Tuesday, March 27, 2012

Treewalk and exploring beyond our boundries

Last week I was fortunate enough to meet with Daniel our orchard pruner and his assistant Adam.  They were happy to take me on a arborist's tour of our property. I know some of my trees but am still learning. Walking around with these guys for an hour was quite enlightening. Our farm has many different kinds of trees! Here's the list that they helped me identify:
  • Maple
  • Chestnut
  • Black Locust
  • Walnut
  • Black Walnut
  • Wild Cherry
  • Pears (Comis, D'anjou)
  • Apple (lots of Red, some smaller yellow crabapples)
  • Wild Hazelnut
  • Hawthorne
  • Oregon Grape*
  • Sweet Cicely*
  • * not trees but were cool to learn about. 

Since their primary work was on the pear and apple trees we started there. This tree above is about to lose this large limb leaning to the right. We need to craft a brace for it relatively soon before it has to bear the weight of fruit later in the year.

Here's a cluster of chestnut trunks that were coppiced quite a long time ago. I'm excited about the chestnuts we'll collect later in the year.

I'm told that this is a black locust and that the wood is really dense and straight, great for tools and building.

This was a really exciting find, a red Trillium flower that Daniel tells me is quite rare. It's a native of Nevada County and really quite beautiful.

Here's Daniel clearing away the base of this apple tree. His concern is that over the years that soil has built up around the root crown.

Sure enough, there's about 6" of built up soil that will eventually kill the tree. The root crown should be right at ground level. This is really important since the soil build up laying against the trunk will lead to rot and disease or pest introduction. Gotta clean around the orchard trees :)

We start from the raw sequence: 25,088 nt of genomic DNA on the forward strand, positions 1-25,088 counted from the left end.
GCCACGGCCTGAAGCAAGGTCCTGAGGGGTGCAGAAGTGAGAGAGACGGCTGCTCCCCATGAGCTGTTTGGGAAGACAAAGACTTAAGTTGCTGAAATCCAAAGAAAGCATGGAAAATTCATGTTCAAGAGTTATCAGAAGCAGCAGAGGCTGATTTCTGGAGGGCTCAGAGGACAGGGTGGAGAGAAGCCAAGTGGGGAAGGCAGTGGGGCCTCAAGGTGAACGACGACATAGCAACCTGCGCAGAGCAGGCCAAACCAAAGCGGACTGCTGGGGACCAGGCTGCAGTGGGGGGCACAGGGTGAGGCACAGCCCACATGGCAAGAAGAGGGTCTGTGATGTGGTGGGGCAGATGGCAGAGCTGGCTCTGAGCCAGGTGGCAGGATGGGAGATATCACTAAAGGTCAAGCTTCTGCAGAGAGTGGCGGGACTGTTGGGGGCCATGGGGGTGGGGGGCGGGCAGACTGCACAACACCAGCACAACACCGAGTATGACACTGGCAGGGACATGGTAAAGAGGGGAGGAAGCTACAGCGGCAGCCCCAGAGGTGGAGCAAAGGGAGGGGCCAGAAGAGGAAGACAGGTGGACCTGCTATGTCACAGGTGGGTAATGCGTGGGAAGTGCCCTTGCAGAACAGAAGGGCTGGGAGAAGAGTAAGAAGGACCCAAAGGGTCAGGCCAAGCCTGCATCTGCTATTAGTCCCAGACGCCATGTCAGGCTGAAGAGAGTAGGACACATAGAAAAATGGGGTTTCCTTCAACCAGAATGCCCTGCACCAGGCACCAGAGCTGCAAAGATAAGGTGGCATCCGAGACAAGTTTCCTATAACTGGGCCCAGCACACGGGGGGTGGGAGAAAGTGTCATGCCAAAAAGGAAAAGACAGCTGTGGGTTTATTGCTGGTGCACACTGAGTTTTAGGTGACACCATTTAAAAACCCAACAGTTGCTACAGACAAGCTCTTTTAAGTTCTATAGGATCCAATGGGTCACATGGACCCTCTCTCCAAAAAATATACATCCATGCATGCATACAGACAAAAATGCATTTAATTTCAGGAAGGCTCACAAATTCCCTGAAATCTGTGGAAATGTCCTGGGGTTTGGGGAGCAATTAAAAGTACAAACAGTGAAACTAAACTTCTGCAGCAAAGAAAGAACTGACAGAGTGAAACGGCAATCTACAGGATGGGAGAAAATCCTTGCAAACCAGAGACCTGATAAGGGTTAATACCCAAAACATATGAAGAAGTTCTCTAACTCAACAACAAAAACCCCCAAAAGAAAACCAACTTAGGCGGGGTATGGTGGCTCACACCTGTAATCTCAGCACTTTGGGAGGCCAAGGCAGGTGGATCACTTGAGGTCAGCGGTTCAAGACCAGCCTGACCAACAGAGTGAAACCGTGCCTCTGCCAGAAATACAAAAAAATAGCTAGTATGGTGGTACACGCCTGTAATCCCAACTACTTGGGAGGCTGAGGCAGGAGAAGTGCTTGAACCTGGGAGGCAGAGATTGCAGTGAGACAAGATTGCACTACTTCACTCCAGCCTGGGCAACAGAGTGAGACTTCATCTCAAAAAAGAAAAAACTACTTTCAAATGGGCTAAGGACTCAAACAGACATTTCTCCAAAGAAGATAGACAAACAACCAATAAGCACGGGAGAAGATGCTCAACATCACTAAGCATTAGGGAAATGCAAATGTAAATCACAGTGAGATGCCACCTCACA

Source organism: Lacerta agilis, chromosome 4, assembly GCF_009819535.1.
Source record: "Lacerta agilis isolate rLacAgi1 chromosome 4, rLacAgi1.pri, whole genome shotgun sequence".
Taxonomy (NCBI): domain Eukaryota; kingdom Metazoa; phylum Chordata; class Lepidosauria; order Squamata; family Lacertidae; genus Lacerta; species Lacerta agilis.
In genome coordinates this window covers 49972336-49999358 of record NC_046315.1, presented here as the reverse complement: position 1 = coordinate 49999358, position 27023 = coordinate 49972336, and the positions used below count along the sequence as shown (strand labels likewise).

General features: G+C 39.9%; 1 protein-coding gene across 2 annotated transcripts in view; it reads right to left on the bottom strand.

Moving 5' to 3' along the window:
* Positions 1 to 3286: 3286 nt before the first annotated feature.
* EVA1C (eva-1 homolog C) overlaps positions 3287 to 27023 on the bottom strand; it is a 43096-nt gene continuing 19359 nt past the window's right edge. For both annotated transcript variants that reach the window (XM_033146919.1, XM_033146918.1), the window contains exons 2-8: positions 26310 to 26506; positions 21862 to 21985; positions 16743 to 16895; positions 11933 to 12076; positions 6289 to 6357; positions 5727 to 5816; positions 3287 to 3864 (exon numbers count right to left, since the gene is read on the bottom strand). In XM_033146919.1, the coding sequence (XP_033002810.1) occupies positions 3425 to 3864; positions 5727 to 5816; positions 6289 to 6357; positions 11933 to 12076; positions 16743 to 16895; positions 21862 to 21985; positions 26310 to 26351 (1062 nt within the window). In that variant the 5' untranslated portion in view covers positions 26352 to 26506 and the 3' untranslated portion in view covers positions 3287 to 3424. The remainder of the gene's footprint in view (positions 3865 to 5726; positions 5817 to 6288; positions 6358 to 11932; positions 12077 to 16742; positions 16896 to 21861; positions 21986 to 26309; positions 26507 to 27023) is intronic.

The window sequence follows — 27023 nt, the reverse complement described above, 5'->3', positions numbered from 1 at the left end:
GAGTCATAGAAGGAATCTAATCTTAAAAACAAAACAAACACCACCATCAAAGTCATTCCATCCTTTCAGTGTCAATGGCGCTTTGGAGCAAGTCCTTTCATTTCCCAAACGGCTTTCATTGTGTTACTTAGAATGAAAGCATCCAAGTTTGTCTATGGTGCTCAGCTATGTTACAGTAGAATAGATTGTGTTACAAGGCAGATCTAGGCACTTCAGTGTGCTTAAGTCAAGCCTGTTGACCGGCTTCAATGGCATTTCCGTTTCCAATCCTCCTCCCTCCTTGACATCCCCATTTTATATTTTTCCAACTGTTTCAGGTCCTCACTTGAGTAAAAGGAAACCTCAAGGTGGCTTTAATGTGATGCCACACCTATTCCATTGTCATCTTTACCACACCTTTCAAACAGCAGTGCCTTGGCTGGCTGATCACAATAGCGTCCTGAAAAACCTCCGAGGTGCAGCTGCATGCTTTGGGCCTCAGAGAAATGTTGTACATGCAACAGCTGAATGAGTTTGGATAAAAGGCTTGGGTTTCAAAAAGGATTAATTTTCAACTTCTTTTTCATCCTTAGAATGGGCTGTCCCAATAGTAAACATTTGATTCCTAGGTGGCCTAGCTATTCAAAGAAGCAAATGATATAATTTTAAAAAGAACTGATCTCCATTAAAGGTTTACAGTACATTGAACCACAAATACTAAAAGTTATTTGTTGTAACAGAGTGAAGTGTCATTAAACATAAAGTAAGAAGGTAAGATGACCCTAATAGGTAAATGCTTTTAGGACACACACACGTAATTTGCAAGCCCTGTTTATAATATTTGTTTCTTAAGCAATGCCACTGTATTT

After walking with Daniel I headed to the very rear of our property and just kept walking. There's a BLM meadow that abuts a state park directly east of us that continues for a few miles. This area used to all be orchards from 100+ years ago and this BLM land is dotted with old overgrown pear and apple trees. I followed some of the game trails to find my way around and ran into this huge old apple tree with a sweet circle of green grass around it.


To the north is the wetlands and creek that flow west towards and through our property.

Here's another old apple tree...

...and an old pear tree?

On the far side of the meadow I found another forested area with huge manzanita and madrone trees.

My walk back was beautiful watching the sun set in the west. Our farm is at the far far end of the meadow in this photo.

Another 3 old fruit trees, clearly lined up in what's left of a row of trees.

The wetland looks just a bit marshy but the water was flowing pretty quickly and the ground through the whole pasture was moist if not down right wet.

When I returned to the farm I stopped at the workshop to poke around and discovered that someone has been trying to break in! Good thing this door was chained shut from the inside for other reasons :)

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